It has been a rough road in blood drawing since Covid began. Thank you for this message of hope. I had seriously thought of leaving health care completely until I read this post. I now realize I am exactly where God wants me to be. Dennis you have inspired me to continue to keep giving of myself and not be as selfish as I have been weary of the fight.
Laura, 12/27/2021 04:14:51
Thank you, Laura, Wini Maryam, Robin and Sabrina! I am so humbled by your comments and testimonials. Words cannot express my gratitude for your kind words.
Dennis Ernst, 12/27/2021 12:52:23
Sparrow Ionia Phlebotomist
Wonderful read. I don’t currently hate my job but many times throughout the pandemic I have wondered if I should leave the field for something less stressful. I had a Chemo patient that I drew weekly come into my ER after a bad fall. She was scared and crying in pain. I immediately recognized her and said some words to give her comfort. All of a sudden I was the most important person in that room. Not the Doctor, not the Nurse. Me. She grabbed my hand and immediately felt better that I was there. I knew right then that there was a reason I was still doing what I was doing and not going anywhere soon. ❤️
Barb Kosten, 12/27/2021 13:15:56
No such thing as coincidence, no such thing as luck.
You're the best.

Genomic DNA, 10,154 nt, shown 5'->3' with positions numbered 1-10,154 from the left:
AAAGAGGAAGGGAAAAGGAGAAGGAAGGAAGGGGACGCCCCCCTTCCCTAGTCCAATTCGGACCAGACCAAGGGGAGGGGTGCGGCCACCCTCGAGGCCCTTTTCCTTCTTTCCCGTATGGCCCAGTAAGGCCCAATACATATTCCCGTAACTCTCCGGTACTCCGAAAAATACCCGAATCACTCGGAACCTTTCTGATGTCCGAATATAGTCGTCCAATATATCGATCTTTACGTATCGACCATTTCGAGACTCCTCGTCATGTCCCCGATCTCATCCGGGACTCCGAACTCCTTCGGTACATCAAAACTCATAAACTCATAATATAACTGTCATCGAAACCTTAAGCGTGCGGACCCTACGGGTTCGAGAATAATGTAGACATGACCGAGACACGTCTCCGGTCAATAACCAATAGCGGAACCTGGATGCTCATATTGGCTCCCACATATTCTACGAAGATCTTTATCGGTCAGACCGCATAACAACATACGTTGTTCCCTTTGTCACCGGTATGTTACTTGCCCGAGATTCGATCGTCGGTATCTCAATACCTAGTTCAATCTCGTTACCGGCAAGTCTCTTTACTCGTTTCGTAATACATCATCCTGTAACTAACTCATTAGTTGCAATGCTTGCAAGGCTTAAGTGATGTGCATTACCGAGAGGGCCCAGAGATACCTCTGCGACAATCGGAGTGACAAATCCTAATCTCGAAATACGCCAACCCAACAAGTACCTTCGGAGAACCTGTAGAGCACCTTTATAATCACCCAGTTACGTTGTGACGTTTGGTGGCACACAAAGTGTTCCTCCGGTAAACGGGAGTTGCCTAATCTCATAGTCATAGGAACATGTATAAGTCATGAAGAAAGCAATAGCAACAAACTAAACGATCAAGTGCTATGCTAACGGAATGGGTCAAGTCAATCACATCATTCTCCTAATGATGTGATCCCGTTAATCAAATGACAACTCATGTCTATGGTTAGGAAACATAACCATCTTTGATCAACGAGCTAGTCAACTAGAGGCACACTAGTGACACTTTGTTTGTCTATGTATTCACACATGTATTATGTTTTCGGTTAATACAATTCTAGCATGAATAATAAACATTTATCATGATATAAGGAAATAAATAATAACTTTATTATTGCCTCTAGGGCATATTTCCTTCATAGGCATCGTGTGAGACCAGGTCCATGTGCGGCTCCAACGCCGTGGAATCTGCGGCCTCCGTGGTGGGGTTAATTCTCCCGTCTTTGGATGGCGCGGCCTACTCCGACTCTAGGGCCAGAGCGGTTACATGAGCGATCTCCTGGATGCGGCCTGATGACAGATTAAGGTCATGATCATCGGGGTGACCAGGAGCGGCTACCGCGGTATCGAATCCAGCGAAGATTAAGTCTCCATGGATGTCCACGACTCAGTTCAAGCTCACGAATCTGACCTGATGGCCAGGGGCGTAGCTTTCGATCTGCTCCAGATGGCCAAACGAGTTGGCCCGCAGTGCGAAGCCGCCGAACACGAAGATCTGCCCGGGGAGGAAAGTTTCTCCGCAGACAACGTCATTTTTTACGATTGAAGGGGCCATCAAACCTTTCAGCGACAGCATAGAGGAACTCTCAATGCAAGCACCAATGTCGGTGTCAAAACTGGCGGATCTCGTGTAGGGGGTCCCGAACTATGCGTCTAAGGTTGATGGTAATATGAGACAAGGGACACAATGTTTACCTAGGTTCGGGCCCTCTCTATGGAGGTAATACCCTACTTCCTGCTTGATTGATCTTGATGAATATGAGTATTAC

Katinka, 12/30/2021 12:45:19
Happy New Year
On this New Years Eve from our house to yours I wish you Good Health (and everything else will fall into place) and a very happy new year
Your are the best teacher ever
wini, 12/31/2021 15:46:35
Thank you for that Dennis! To quote meatloaf, “You took the words right out of my mouth”. That article was spot on, no holds barred, hands down, exactly how I feel. Thank you Dennis, for what you do for phlebotomy profession. Thank you, for answering that call, and each and every small voice that led you to where you are. I felt every word as if they were my own words coming off the page. This is exactly what I needed to begin my day, and my overall journey with GetLabs. I am starting the process of hiring new phlebotomists, and this inspirational arrival today will become apart of how I hire. You have inspired me today in so many ways. You have made yourself vulnerable to so many, by showing your faith in God, which alone speaks volumes. You are my new hero! Thank you for being who you are and showing it to us.
Jonathan Dobler, 01/05/2022 09:12:12
Thank you, Jonathan
Thank you, Jonathan, for brightening my day in return. You are a gift to Getlabs, and to me.
Dennis Ernst, 01/05/2022 13:57:22